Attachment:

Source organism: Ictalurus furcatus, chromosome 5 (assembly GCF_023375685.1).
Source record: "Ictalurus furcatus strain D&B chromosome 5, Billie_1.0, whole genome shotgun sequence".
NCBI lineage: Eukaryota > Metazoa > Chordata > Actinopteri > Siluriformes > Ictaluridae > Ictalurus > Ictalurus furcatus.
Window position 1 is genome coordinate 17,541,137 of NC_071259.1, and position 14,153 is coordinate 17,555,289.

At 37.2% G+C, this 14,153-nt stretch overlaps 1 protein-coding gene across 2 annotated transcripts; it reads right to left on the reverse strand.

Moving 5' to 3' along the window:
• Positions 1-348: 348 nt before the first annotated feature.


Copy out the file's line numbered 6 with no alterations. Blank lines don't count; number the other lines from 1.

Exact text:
Moving 5' to 3' along the window: